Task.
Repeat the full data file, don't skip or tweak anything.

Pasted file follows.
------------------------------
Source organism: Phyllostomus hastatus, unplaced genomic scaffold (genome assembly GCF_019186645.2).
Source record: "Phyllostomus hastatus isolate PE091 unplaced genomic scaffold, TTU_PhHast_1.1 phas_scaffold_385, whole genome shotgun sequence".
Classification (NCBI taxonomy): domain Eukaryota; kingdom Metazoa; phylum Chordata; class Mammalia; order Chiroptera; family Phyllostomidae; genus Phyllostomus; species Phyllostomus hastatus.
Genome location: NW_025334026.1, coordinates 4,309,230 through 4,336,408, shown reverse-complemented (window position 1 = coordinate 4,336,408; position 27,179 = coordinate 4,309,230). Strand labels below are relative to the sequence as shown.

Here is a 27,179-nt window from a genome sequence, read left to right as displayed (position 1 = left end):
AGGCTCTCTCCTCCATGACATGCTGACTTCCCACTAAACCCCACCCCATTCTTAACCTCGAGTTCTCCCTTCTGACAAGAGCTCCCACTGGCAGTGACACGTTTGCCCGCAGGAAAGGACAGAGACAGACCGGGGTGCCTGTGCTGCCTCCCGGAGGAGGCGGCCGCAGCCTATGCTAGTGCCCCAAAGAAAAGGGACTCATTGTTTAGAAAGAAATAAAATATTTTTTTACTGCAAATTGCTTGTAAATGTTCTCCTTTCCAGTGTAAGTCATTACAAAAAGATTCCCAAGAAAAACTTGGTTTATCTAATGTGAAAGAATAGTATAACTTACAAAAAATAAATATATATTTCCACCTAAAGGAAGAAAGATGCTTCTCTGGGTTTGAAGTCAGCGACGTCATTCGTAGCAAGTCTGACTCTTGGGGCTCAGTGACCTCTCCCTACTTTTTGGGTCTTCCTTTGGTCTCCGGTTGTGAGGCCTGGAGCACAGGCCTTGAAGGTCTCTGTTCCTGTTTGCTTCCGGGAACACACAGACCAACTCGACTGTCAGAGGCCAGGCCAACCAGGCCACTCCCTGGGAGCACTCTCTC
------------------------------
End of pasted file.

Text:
Source organism: Phyllostomus hastatus, unplaced genomic scaffold (genome assembly GCF_019186645.2).
Source record: "Phyllostomus hastatus isolate PE091 unplaced genomic scaffold, TTU_PhHast_1.1 phas_scaffold_385, whole genome shotgun sequence".
Classification (NCBI taxonomy): domain Eukaryota; kingdom Metazoa; phylum Chordata; class Mammalia; order Chiroptera; family Phyllostomidae; genus Phyllostomus; species Phyllostomus hastatus.
Genome location: NW_025334026.1, coordinates 4,309,230 through 4,336,408, shown reverse-complemented (window position 1 = coordinate 4,336,408; position 27,179 = coordinate 4,309,230). Strand labels below are relative to the sequence as shown.

Here is a 27,179-nt window from a genome sequence, read left to right as displayed (position 1 = left end):
AGGCTCTCTCCTCCATGACATGCTGACTTCCCACTAAACCCCACCCCATTCTTAACCTCGAGTTCTCCCTTCTGACAAGAGCTCCCACTGGCAGTGACACGTTTGCCCGCAGGAAAGGACAGAGACAGACCGGGGTGCCTGTGCTGCCTCCCGGAGGAGGCGGCCGCAGCCTATGCTAGTGCCCCAAAGAAAAGGGACTCATTGTTTAGAAAGAAATAAAATATTTTTTTACTGCAAATTGCTTGTAAATGTTCTCCTTTCCAGTGTAAGTCATTACAAAAAGATTCCCAAGAAAAACTTGGTTTATCTAATGTGAAAGAATAGTATAACTTACAAAAAATAAATATATATTTCCACCTAAAGGAAGAAAGATGCTTCTCTGGGTTTGAAGTCAGCGACGTCATTCGTAGCAAGTCTGACTCTTGGGGCTCAGTGACCTCTCCCTACTTTTTGGGTCTTCCTTTGGTCTCCGGTTGTGAGGCCTGGAGCACAGGCCTTGAAGGTCTCTGTTCCTGTTTGCTTCCGGGAACACACAGACCAACTCGACTGTCAGAGGCCAGGCCAACCAGGCCACTCCCTGGGAGCACTCTCTC